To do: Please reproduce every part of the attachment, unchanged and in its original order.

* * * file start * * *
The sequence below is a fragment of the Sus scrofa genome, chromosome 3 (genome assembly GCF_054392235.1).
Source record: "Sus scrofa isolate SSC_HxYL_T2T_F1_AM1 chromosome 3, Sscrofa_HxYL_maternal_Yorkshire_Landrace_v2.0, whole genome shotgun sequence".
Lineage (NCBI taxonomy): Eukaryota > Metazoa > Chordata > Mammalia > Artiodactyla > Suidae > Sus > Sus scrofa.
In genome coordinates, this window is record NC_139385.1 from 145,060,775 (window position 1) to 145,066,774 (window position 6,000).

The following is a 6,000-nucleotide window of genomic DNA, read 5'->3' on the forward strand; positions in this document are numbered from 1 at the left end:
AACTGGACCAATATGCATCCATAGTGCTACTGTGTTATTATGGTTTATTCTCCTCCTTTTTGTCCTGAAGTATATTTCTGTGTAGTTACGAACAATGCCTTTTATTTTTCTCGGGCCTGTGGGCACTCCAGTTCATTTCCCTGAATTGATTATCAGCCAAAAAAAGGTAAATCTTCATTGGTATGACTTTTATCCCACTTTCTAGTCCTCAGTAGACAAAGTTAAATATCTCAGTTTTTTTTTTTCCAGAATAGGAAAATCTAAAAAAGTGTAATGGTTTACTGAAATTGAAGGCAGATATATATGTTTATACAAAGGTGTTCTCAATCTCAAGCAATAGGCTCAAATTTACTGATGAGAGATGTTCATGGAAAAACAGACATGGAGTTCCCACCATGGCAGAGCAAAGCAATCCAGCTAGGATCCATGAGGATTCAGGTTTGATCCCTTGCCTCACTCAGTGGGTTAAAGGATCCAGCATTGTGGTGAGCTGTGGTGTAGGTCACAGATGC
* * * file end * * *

The sequence below is a fragment of the Sus scrofa genome, chromosome 3 (genome assembly GCF_054392235.1).
Source record: "Sus scrofa isolate SSC_HxYL_T2T_F1_AM1 chromosome 3, Sscrofa_HxYL_maternal_Yorkshire_Landrace_v2.0, whole genome shotgun sequence".
Lineage (NCBI taxonomy): Eukaryota > Metazoa > Chordata > Mammalia > Artiodactyla > Suidae > Sus > Sus scrofa.
In genome coordinates, this window is record NC_139385.1 from 145,060,775 (window position 1) to 145,066,774 (window position 6,000).

The following is a 6,000-nucleotide window of genomic DNA, read 5'->3' on the forward strand; positions in this document are numbered from 1 at the left end:
AACTGGACCAATATGCATCCATAGTGCTACTGTGTTATTATGGTTTATTCTCCTCCTTTTTGTCCTGAAGTATATTTCTGTGTAGTTACGAACAATGCCTTTTATTTTTCTCGGGCCTGTGGGCACTCCAGTTCATTTCCCTGAATTGATTATCAGCCAAAAAAAGGTAAATCTTCATTGGTATGACTTTTATCCCACTTTCTAGTCCTCAGTAGACAAAGTTAAATATCTCAGTTTTTTTTTTTCCAGAATAGGAAAATCTAAAAAAGTGTAATGGTTTACTGAAATTGAAGGCAGATATATATGTTTATACAAAGGTGTTCTCAATCTCAAGCAATAGGCTCAAATTTACTGATGAGAGATGTTCATGGAAAAACAGACATGGAGTTCCCACCATGGCAGAGCAAAGCAATCCAGCTAGGATCCATGAGGATTCAGGTTTGATCCCTTGCCTCACTCAGTGGGTTAAAGGATCCAGCATTGTGGTGAGCTGTGGTGTAGGTCACAGATGC